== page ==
How Zinhle burns poverty, one briquette at a time

Zinhle Lorraine started her briquette business after she found herself in need one day, and has now found her passion in providing ease of access to the disadvantaged

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When Zinhle Lorraine started her charcoal and briquette business, Six To Six Brands, it was out of the need to put food on the table. Now, by using invasive alien and waste plants to make eco-briquettes, she hopes to save the planet and empower the poor.

When she got the idea in December 2006, she was still a chemical engineering student at Vaal University of Technology, and she could not go home due to work commitments. 

“I got into the briquettes or the charcoal business because I was looking for a bag [of charcoal] and I couldn’t find one. I started wondering how I can make one for myself, so I did more research. That’s how I started doing the briquettes.” 

Six to Six eco-briquettes are made with invasive plant species and wood waste. Photo: Supplied/Food For Mzansi

The mother of two was born and raised in Bethal in Mpumalanga, but is now based in Ermelo. During her research into briquette-making, she found that millions of poor people across the continent have limited access to formal energy sources. Added to that is the ever-increasing cost of cooking gas and kerosene. She felt that if she could make a low-cost energy source, maybe more people could be lifted out of poverty.  

“I wanted to not just do the charcoal or briquette business, but also to provide some solution for poverty in Africa as a whole,” she says. 

Looking even further, she took aim not only at poverty, but also at sustainability. She uses materials like invasive plants and organic or agricultural waste to make her products. “I’m using that because I’m on a mission to save the planet. I’m on a mission to include farmers and other businesspeople as well. I collect the waste from them so that they don’t take it to landfills, which means we are saving the planet together.” 

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Her briquette-making process does not take too long either, although it is weather dependent. “The process is that the raw materials are made wet, then we put it into a mould, then we [sun] dry it. It usually takes a few days, but that depends on the weather.”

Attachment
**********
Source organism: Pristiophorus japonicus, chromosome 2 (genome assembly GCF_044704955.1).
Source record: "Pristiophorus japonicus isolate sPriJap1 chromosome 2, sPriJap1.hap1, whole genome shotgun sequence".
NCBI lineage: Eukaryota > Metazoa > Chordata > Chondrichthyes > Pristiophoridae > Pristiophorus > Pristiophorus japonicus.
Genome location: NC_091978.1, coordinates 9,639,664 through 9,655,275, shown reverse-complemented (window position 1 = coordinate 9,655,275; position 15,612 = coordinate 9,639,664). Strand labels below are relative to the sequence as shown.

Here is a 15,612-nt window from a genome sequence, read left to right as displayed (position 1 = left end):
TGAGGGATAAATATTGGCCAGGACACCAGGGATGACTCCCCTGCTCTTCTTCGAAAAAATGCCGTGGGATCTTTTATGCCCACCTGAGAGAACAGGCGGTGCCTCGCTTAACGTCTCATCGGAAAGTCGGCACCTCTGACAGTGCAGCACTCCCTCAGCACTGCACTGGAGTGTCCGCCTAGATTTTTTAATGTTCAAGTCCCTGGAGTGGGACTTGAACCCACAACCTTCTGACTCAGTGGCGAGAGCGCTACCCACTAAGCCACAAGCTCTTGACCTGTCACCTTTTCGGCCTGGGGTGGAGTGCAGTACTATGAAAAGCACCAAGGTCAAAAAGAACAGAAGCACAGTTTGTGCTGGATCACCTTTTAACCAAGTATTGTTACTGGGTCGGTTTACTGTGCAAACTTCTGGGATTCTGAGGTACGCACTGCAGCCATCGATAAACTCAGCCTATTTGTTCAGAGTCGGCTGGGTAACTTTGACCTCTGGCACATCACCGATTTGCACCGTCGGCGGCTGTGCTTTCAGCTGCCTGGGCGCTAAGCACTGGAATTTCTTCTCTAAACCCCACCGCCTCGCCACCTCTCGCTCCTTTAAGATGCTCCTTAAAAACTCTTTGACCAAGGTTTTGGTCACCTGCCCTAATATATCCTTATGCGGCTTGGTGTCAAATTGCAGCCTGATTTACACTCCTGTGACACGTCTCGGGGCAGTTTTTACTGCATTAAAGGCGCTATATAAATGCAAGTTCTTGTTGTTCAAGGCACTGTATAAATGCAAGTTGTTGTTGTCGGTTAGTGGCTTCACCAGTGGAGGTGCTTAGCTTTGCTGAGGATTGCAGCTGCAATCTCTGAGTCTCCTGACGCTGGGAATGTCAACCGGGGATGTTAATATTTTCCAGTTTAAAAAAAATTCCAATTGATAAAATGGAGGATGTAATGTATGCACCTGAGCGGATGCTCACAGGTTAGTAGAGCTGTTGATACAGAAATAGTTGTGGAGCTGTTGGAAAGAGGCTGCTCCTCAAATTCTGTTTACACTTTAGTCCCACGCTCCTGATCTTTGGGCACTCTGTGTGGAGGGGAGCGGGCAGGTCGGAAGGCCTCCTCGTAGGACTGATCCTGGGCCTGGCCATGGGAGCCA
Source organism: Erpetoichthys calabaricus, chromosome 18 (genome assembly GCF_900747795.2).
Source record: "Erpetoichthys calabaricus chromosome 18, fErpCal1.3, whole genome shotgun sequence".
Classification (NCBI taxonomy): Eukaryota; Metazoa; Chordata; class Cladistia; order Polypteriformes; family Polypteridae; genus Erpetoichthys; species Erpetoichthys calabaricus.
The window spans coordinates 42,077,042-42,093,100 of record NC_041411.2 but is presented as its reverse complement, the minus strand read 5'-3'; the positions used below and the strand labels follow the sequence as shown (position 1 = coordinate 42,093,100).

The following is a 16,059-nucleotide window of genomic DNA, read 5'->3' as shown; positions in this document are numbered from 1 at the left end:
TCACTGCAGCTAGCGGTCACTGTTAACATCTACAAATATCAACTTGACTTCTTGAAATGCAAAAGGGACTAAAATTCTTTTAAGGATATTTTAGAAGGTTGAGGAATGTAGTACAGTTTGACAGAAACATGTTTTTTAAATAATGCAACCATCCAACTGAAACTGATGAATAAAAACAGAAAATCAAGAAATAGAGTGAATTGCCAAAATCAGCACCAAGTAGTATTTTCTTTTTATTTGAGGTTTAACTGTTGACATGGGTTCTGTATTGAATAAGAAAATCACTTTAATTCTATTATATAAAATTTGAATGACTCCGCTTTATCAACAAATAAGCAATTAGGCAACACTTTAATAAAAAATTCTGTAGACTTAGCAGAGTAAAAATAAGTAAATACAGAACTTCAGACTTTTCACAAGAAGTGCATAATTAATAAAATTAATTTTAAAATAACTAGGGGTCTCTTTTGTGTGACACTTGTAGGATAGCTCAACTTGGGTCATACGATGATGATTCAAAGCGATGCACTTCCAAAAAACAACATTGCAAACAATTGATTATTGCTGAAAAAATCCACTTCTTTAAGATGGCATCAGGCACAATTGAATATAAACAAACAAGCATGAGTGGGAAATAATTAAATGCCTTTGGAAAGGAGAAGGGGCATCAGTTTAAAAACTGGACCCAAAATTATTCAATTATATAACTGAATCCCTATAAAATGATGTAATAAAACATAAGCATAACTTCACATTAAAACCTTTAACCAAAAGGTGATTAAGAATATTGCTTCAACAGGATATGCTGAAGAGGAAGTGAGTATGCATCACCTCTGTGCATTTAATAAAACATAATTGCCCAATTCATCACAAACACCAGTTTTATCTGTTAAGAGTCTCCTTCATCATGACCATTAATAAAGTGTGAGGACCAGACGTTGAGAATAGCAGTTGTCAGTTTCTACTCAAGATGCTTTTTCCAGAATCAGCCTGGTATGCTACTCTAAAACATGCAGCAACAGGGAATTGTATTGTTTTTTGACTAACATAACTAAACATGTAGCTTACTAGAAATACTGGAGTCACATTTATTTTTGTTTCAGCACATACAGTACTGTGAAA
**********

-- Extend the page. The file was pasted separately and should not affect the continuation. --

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No fear of failure 

She draws inspiration and motivation from a number of sources. Her belief in hard work shapes how she views the world. She is also not only not afraid of failure, instead she says she is inspired by it.  

“Entrepreneurship is a very lonely journey. At first no one usually believes in you until they see something in your hand. So, I’m inspired by failing and trying again until I get the result.”  

She admires people who are able to use the resources they have to make something for themselves. “Seeing people make or do something viable using their hands, using anything that is around them, to do something that will be sustainable in future [inspires me].”  

“I want to create employment opportunities so that the crime rate can decrease.”

Currently, Lorainne’s primary customers are chicken farmers. “They buy the briquettes to bring warmth in their chicken houses.” 

The Six To Six brand’s products are not just limited to farmers, though. “Anyone who is interested in low-cost energy is my target.”  

When picturing the future of her business, Lorraine’s vision is clear. Not only does she want to save the planet, but she also wants to inspire people, especially young people, to create their own businesses using her products.  

“I want to create job opportunities so that the crime rate can decrease. I want more youth to open shops so that they are able to take my products and create self-employment so that we can provide a solution for what we are currently facing in the country.” 

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